The combination of these two types of geologic ages makes a complete record of earth's geologic history in terms of the order of events and in terms of how many years ago each event occurred.
Relative geologic age refers to the order in which geologic events occurred.
He concluded, after studying rocks at many outcrops, that each layer represented a specific interval of geologic time.
Further, he proposed that wherever un-contorted layers were exposed, the bottom layer was deposited first and was, therefore, the oldest layer exposed; each succeeding layer, up to the topmost one, was progressively younger.
In the science of geology, there are two main ways we use to describe how old a thing is or how long ago an event took place. When you say that I am 38 years old or that the dinosaurs died out 65 million years ago, or that the solar system formed 4.6 billion years ago, those are absolute ages.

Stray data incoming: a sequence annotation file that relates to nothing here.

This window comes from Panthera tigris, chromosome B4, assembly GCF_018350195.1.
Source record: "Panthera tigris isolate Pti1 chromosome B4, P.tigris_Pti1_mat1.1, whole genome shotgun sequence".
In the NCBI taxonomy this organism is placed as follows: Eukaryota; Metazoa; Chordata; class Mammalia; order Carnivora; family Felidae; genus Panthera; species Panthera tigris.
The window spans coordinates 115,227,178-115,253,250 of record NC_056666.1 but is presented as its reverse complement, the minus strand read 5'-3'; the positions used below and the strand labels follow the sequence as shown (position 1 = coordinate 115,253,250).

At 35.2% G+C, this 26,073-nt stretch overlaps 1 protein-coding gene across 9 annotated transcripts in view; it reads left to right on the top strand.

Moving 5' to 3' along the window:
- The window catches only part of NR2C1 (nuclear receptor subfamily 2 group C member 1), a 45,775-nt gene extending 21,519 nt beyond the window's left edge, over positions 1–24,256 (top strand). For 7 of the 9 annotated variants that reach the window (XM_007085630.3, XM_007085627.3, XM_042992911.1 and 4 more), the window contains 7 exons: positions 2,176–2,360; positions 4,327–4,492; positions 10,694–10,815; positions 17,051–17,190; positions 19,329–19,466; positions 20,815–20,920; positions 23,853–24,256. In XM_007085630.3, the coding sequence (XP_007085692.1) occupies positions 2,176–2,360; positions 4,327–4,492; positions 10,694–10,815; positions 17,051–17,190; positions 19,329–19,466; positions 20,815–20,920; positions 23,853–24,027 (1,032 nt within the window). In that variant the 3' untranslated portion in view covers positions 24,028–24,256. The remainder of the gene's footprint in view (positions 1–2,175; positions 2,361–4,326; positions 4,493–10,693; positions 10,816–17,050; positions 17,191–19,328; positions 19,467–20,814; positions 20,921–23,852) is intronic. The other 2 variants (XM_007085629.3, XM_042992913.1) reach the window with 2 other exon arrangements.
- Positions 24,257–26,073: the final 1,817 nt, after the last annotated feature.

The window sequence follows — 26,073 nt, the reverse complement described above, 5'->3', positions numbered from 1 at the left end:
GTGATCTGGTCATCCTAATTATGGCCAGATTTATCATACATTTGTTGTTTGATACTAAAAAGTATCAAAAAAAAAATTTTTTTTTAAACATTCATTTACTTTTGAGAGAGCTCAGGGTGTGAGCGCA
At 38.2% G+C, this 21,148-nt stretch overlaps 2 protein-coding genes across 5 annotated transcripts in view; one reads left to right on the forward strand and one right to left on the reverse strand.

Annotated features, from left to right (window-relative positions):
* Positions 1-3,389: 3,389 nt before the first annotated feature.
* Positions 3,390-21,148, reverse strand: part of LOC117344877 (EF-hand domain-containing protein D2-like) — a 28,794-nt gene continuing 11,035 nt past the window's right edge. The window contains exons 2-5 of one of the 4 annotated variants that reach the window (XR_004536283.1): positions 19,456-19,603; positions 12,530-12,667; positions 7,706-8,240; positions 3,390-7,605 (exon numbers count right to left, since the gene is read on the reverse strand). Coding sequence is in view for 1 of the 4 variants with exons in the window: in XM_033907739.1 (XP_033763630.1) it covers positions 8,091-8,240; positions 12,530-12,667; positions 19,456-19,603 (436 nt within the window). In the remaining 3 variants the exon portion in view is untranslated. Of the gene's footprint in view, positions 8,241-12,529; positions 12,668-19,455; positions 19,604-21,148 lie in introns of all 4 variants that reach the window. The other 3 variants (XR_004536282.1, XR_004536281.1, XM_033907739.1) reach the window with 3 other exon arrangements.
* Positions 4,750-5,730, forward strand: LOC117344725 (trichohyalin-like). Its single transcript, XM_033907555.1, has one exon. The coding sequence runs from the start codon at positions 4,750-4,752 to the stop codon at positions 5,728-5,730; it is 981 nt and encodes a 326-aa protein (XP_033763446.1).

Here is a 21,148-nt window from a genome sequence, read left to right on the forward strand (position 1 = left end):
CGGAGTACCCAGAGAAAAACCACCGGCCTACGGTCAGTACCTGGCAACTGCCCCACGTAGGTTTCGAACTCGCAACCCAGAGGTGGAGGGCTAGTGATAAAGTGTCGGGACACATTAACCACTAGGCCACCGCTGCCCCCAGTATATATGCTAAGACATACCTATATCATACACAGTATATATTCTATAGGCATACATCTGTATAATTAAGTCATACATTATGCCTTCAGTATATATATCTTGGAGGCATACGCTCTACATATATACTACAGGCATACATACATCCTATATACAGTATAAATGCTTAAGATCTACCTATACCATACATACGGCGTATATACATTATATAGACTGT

There are absolute ages and there are relative ages. We use a variety of laboratory techniques to figure out absolute ages of rocks, often having to do with the known rates of decay of radioactive elements into detectable daughter products.
By using the principles of relative geologic age, the sequence of geologic events -- what happened first, what happened next, what happened last -- can be established.The Geological Timescale divides the Earth’s history into several periods of differing lengths of time.There are different ways that scientists can measure geological time.It only sequences the age of things or determines if something is older or younger than other things.Some types of relative dating techniques include climate chronology, dendrochronology, ice core sampling, stratigraphy, and seriation.